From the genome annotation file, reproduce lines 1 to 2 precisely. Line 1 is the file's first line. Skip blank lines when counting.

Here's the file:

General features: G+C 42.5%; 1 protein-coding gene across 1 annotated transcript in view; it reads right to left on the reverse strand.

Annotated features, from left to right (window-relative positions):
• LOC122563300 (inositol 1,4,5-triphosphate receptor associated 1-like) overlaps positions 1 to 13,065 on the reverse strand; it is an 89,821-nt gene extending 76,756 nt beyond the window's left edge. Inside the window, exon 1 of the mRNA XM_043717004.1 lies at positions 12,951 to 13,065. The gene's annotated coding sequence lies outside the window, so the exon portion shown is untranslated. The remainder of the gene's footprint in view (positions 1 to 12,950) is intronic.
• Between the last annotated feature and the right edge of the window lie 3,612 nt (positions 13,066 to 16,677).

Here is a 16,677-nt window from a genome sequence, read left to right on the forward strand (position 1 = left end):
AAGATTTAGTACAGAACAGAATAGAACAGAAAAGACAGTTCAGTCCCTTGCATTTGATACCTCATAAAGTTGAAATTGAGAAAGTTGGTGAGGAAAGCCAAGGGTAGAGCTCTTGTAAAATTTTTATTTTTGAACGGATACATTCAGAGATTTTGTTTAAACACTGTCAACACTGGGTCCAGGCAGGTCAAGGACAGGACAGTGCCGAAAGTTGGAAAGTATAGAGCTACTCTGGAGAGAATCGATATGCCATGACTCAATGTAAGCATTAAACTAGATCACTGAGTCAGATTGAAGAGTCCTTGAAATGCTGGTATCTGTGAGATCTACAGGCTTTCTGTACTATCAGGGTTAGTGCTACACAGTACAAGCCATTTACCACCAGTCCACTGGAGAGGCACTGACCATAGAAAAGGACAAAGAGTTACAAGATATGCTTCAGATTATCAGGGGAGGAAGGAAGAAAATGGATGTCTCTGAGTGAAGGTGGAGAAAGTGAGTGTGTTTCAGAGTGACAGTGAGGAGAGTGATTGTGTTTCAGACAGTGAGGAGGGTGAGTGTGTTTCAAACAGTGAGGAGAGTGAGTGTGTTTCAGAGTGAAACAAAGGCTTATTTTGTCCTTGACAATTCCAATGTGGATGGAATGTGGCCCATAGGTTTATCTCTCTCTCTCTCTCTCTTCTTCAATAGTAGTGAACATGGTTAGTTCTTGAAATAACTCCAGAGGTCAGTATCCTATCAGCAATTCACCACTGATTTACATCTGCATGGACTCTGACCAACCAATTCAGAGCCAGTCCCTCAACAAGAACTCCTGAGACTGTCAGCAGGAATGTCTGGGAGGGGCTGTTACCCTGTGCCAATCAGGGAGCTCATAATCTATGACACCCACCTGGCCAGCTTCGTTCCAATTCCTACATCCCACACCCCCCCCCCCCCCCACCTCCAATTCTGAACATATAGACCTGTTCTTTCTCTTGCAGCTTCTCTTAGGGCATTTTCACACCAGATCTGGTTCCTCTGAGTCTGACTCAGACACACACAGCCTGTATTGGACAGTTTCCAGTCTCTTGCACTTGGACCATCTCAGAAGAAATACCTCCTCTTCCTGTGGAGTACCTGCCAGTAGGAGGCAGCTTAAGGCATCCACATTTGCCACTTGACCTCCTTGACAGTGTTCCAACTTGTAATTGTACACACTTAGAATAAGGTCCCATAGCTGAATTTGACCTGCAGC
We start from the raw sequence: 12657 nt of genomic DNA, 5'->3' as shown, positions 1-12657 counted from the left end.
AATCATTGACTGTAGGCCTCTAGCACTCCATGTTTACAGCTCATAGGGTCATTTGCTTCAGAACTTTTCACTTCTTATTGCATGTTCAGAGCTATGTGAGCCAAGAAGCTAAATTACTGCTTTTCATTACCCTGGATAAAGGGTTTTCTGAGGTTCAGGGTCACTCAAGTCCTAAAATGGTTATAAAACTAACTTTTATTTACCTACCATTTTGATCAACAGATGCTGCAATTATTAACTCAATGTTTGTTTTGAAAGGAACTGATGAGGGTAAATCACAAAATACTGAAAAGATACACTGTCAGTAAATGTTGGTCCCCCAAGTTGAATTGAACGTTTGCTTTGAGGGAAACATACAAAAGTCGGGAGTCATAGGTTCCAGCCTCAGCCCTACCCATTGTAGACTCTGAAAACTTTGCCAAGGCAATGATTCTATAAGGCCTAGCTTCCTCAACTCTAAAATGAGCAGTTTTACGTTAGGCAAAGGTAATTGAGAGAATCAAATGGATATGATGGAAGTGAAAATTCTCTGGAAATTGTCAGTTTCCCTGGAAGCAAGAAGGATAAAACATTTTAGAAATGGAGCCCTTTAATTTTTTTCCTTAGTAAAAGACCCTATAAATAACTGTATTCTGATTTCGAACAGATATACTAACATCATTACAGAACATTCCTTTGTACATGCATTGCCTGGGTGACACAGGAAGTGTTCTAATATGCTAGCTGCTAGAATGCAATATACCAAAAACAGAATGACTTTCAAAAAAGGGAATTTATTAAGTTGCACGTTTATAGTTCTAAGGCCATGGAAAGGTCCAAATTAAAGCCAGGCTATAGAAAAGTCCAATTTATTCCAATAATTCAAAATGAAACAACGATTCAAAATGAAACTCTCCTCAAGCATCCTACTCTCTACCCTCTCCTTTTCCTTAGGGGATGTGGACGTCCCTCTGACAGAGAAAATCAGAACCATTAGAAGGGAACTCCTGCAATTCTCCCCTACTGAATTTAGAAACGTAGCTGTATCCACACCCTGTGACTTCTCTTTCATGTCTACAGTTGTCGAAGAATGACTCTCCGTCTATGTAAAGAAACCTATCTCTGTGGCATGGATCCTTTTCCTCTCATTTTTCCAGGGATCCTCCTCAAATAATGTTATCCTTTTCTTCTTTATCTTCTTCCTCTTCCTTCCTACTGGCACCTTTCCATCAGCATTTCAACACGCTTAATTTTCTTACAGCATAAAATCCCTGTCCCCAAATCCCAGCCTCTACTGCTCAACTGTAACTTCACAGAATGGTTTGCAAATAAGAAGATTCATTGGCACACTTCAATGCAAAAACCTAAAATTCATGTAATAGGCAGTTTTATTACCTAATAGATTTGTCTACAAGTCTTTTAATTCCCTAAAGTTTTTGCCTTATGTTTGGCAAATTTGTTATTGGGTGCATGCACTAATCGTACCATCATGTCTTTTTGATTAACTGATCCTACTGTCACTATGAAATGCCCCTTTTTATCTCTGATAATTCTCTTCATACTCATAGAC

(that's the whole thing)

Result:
General features: G+C 42.5%; 1 protein-coding gene across 1 annotated transcript in view; it reads right to left on the reverse strand.

Annotated features, from left to right (window-relative positions):